The Last Samurai

The Last Samurai

by Helen DeWitt

Helen DeWitt's extraordinary debut, The Last Samurai, centers on the relationship between Sibylla, a single mother of precocious and rigorous intelligence, and her son, who, owing to his mother's singular attitude to education, develops into a prodigy of learning.

The child thinks differently, however, and eventually sets out on a search, one that leads him beyond the certainties of acquired knowledge into the complex and messy world of adults.The novel draws on themes topical and perennial--the hothousing of children, the familiar literary trope of the quest for the (absent) father--and as such, divides itself into two halves: the first describes Ludo's education, the second follows him in his search for his father and father figures.

The first stresses a sacred, Apollonian pursuit of logic, precise (if wayward) erudition, and the erratic and endly fascinating architecture of languages, while the second moves this knowledge into the world of emotion, human ambitions, and their attendant frustrations and failures.The Last Samurai is about the pleasure of ideas, the rich varieties of human thought, the possibilities that life offers us, and, ultimately, the balance between the structures we make of the world and the chaos that it proffers in return.

Stylistically, the novel mirrors this ambivalence: DeWitt's remarkable prose follows the shifts and breaks of human consciousness and memory, capturing the intrusions of unspoken thought that punctuate conversation while providing tantalizing disquisitions on, for example, Japanese grammar or the physics of aerodynamics.

  • Language: English
  • Category: Fiction
  • Rating: 4.18
  • Pages: 530
  • Publish Date: April 3rd 2002 by Miramax Books
  • Isbn10: 0786887001
  • Isbn13: 9780786887002

What People Think about "The Last Samurai"

Especially recommended to cold cerebral dudes with liberal arts degrees in English Lit who rarely read fiction by living women. Just re-read after 10 years after really enjoying DeWitt's very different second novel, Lightning Rods, which just came out. The second half of the book is narrated by Ludo, age 11, who hunts down seven potential fathers, all of them geniuses/ heroes, some more vividly described by the author than others, but all of them making the end sadder and more "poignant" than the opening. On second read, I thought some of the potential fathers were rushed a little bit, that the last 100 pages got a bit thin at times, but not enough to undermine my love. Also re-watched all 200 minutes of "The Seven Samurai" last night after finishing the novel.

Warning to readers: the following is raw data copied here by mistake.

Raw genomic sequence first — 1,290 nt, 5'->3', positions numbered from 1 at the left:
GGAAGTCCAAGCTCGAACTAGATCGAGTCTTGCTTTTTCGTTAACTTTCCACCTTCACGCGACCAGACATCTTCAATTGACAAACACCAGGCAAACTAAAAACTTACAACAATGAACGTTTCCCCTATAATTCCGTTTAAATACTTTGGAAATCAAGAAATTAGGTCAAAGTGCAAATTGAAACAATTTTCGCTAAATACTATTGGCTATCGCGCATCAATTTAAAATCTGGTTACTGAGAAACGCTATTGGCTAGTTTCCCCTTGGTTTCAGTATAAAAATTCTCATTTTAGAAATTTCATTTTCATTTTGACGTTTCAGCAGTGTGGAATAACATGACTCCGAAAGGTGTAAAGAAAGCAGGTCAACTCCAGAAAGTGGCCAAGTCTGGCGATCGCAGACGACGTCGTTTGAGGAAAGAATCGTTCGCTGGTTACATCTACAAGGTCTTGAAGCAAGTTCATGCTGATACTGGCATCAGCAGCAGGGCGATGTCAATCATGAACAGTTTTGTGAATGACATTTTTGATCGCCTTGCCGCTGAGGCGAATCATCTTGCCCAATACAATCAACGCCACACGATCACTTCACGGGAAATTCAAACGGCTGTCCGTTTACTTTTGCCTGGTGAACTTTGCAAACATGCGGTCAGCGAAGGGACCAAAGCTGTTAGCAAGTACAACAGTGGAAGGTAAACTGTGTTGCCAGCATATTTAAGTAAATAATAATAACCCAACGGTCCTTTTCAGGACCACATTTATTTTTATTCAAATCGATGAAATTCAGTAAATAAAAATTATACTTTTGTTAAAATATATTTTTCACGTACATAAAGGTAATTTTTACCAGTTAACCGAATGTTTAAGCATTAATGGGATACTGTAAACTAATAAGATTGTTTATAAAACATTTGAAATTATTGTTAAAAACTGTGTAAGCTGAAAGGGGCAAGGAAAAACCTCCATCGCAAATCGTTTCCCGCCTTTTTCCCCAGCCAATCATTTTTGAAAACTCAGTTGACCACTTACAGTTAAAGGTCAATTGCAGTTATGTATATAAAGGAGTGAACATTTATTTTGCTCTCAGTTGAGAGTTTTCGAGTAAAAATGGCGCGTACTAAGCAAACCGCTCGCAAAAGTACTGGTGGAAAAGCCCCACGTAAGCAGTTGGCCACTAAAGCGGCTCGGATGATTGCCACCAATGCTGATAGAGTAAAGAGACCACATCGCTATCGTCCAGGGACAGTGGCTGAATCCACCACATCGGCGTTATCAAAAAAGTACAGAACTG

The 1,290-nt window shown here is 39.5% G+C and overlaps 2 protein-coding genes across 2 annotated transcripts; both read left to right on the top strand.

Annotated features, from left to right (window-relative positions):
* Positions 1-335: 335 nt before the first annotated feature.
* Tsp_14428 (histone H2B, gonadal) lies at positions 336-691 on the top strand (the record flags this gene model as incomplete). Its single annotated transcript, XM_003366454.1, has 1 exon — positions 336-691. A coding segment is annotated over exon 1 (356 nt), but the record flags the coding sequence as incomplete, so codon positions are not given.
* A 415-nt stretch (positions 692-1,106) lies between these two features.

Finding exactly the right book at exactly the right time doesnt happen very often. This one found its way to me through the oddest of circumstancesvia Lee (his review), clumsy fingers, and time at the deathbed of my motherit is what it is. I follow Lees reviews and checked out the one for The Last Samurai when it hit my updates. Any time someone whose reviews I follow says one of my fave books I pay attention. By the time the book arrived, my mother had been hospitalized, lost consciousness, and the word immanent was being heard frequently.

High Intensity Motherhood Am I alone in thinking that Helen DeWitt writes like the Alabama 3 play their music - a sort of Country/Acid House fusion with a surprising British flavor? Shes too busy feeding the little tyro his daily doses of number theory and archaic Hebrew tense forms. The duet mind-melds like Spock: An idea has only to be something you have not thought of before to take over the mind. And ideas sure do, lots of em: How do proteins work?

Her mother was a musician repressed into accounting by her neurotic father who would not be satisfied even by genius. Instead, Sibylla plays the Kurosawa movie, Seven Samurai, as a surrogate for Ludo's father and as obsessive emotional distraction for himself. At this point, Ludo concludes that he must find his own father. Ludo's mother fades almost entirely from the picture as he searches for his new father. Experimental novels often shy away from plots and narratives, but there is still 'A Story' here, cloaked in the references to the Seven Samurai and the Odyssey. The story is then a series of emotional dialogues between a boy searching for a father and a father who is human and therefore deficient in some way. It is an intellectual investigation and a psychological journey, one which retells the old story of mother, father, and son through a new vessel, on to new shores.

Imagine if I became obsessed with this book and reread it as often as the narrators watch Kurosawas Seven Samurai?

The Last Samurai is about the relationship between a young boy, Ludo, and his mother, Sibylla.